Hormone therapy comes in a variety of delivery methods, including pills, patches, gels, and vaginal creams.
In the cycle method (where you still get a monthly period), you take estrogen continuously for three weeks a month and add progestin for 12 days of the month. (Newer preparations are available that cycle every three months or even every two years, so you have less-frequent periods.)
With continuous dosing, you take both hormones daily, often in one combined pill. Irregular bleeding is common when starting this—and indicates not quite enough hormone.
Women who prefer not to take pills can apply patches to their thighs or abdomen or use an estrogen gel or cream; some patches contain estrogen and progestin, but many patches, as well as the gels and creams, are estrogen-only, and you will need additional progesterone pills to protect the uterus. Compounded bioidenticals are usually delivered in a cream. Some data show that gels and creams are safer and give benefits, but the research isn't solid enough to insist on this approach to our family members.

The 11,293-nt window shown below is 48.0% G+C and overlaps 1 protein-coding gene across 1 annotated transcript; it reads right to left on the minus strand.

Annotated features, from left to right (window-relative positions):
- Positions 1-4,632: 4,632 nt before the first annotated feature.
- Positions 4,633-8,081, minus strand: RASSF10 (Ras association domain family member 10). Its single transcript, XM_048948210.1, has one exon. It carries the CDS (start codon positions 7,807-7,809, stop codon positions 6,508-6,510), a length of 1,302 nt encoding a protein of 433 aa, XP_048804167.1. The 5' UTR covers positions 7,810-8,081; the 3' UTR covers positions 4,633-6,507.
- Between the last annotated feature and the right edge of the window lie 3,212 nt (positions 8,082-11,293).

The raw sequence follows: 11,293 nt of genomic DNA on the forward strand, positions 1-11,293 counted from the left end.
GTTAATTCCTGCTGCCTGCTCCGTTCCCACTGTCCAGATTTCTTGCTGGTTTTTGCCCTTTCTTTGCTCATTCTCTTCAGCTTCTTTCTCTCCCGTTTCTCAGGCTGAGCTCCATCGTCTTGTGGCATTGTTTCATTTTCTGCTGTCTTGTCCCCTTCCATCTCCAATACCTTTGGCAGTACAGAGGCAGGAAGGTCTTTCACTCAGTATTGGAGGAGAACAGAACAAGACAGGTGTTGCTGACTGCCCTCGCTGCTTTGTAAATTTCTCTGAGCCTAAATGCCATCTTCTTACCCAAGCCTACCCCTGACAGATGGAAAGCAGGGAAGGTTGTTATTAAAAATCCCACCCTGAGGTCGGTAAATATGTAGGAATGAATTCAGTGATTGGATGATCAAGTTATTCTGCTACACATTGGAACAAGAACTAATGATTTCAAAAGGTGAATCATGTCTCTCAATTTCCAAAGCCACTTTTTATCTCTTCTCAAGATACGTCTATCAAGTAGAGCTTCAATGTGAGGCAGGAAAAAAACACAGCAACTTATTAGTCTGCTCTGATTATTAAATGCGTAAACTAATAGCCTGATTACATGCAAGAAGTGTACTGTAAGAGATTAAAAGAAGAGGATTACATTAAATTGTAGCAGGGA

Whatever the delivery method, it's best to try something that lives for a short time in your body, so that if you have negative side effects, you can stop or lessen your dose. One benefit of using a compounded product is that you can really control the dosing by starting low and moving up. Shots and implants, by contrast, aren't great to start with because once they're in your system, they can't be taken out until the cycle has ended.
Hormone therapy comes in a variety of delivery methods, including
pills, patches, gels, and vaginal creams. In the cycle method
(where you still get a monthly period), you take estrogen
continuously for three weeks a month and add progestin for 12... More